Meetings are a necessary evil in most professionals’ lives. We need them for collaboration and to stay up to speed on strategic initiatives. But it’s hard to deny that often, they feel like a waste of time. That’s especially true when your calendar is packed with back-to-back, seemingly needless status meetings.
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“One of the largest complaints I hear from developers and agile teams, in general, is being dragged out to endless status type meetings,” says Carmen DeArdo, DevOps leader for insurance and finance company Nationwide. “As Dominica DeGrandis writes about in her book ‘Making Work Visible,’ there is a need to allow teams to have two-hour blocks of work time focused on delivering value.”
If finding two meeting-free hours on your calendar sounds like a dream, there is an alternative to traditional meetings – one that could not only free up more time, but also infuse more energy, creativity, and effective problem-solving into your team. Enter the stand-up meeting.
“A short regular stand-up meeting enables a focus on the system of work, a focus on ‘stop starting, start finishing,’ a focus on blockers to the work,” explains Jon Smart, head of ways of working for Barclays Group. “It enables the team to hear from each other on progress and issues, with a regular cadence. This tends to then lead to the team swarming to resolve any issues, or enables team members to build on new learnings.”
Stand-ups are a mainstay of agile and DevOps methodologies. But at most organizations, stand-up meetings are more common among groups of developers than in leadership circles. However, with all the benefits that come with shorter, more purposeful meetings, there are good reasons to at least apply stand-up best practices to traditional meetings.
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We asked IT leaders and experts to weigh in on the five best reasons to ditch traditional meeting formats in favor of stand-ups. Crank up Bob Marley’s “Get up, stand up” and dive in:
1. Minimize interruption to productive work
“A formal, time-boxed meeting is the biggest interruption to productivity one could project onto an organization,” argues Chris Short, senior DevOps advocate for SJ Technologies. “Think about all the things someone typically does before walking into a meeting: organize notes, use the restroom, get coffee, grab water, and make sure whatever work is in progress prior to the meeting can be picked back up after. Productive work stops, time is taken to prepare for a meeting, and then folks sit around discussing work that's done or work that needs to be done.”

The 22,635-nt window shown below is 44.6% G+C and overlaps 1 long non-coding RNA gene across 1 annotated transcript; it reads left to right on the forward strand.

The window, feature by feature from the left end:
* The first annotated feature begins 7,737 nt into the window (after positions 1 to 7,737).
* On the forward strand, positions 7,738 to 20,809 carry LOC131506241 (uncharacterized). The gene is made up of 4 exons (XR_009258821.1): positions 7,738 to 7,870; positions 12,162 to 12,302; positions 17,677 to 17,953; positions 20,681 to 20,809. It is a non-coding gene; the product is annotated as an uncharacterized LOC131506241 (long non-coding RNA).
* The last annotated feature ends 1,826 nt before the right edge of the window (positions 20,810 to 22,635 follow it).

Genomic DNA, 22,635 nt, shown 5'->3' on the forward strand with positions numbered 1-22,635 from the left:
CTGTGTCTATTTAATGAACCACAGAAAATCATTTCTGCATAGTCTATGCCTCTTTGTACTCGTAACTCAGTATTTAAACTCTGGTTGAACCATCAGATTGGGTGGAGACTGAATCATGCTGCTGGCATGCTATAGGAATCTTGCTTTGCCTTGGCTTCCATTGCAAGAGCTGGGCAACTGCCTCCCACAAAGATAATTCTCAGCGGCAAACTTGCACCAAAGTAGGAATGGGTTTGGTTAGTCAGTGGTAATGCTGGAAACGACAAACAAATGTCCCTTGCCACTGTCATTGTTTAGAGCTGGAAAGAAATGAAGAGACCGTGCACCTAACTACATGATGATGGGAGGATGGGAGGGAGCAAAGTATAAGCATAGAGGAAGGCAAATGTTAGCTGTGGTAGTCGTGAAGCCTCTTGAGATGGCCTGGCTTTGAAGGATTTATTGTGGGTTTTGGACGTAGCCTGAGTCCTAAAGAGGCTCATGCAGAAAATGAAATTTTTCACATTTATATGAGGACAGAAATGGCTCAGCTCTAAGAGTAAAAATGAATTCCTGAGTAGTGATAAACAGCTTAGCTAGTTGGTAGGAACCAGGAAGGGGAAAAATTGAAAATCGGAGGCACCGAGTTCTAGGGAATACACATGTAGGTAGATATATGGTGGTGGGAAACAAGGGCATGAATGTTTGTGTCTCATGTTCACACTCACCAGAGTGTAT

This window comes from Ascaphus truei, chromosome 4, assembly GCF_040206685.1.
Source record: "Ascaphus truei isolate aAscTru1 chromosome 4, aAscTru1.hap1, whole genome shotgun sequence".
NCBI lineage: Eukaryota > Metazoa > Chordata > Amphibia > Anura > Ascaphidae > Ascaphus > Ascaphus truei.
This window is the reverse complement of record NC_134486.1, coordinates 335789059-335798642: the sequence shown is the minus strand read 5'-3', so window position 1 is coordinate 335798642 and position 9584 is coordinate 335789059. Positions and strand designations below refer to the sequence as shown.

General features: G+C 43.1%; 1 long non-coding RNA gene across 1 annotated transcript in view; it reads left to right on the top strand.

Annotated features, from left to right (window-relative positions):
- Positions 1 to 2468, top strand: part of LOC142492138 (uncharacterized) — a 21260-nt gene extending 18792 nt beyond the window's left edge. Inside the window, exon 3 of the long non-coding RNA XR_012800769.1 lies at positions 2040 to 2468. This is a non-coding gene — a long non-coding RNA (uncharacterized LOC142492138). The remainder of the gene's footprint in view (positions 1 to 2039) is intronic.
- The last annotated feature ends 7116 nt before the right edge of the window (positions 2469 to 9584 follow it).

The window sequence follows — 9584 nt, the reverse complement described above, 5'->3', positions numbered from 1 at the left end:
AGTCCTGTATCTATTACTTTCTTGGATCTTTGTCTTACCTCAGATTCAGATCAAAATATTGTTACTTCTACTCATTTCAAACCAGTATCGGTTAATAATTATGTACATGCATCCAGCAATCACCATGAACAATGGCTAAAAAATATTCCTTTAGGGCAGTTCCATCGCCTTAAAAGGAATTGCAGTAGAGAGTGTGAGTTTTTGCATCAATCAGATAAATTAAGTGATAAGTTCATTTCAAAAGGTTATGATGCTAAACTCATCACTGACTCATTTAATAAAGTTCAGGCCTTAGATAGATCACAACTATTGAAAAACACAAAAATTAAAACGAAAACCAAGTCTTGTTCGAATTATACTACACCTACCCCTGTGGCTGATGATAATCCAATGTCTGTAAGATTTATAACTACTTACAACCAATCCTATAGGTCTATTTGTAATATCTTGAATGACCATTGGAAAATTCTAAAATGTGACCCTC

All of that preparation is a killer of team members’ most precious resource – their time. “A shorter, purpose-driven meeting results in less of an interruption and more purposeful discussions. Having everyone go over what they accomplished, what they're working on, and whether or not they have any blockers is liberating. It enables teams to create better situational awareness of the various moving parts on their team,” says Short.
The name matters, says Short, and teams shouldn’t discredit the actual standing part of the meeting. “This forces people to keep their comments pithy, due to the fact no one likes standing for an hour,” he says.
2. Deliver value to the business faster
Nationwide’s DeArdo outlines the essential components of effective standups: "Stand-ups cut to the essential needs that teams have, ” he says. “Delivering more quickly for the business is about removing waste, blockers, and empowering teams to move more quickly. Stand-ups and visual system management are practices that support those goals."
DeArdo adds that stand-ups support the goals of IT leaders. “This isn't a practice just for agile teams. It also allows leadership to be agile in making decisions and providing systems thinking,” he says.
3. Connect teams to a shared vision
Stand-up meetings typically happen every day. This keeps teams aligned to a common mission and focused, explains Jelena Laketic, head of SWAT for UBS.
“Stand-up meetings are great checkpoints for the team and the project(s) they are working on. They help them identify problems as soon as they happen, connect the team when working on similar tasks, keep the team members focused, and offer a daily reminder on the common goals and what is expected from them,” she says.
If you are worried that every day sounds like even more of a time burden than traditional meetings, remember these gatherings are designed to be a brief as five minutes in length. “They don’t take as much time as traditional meetings, which means that team members can almost immediately go back into anything they started before it,” says Laketic. “From my personal experience with traditional meetings, it would take me at least 30 minutes after it to get back into ‘programming mode.’”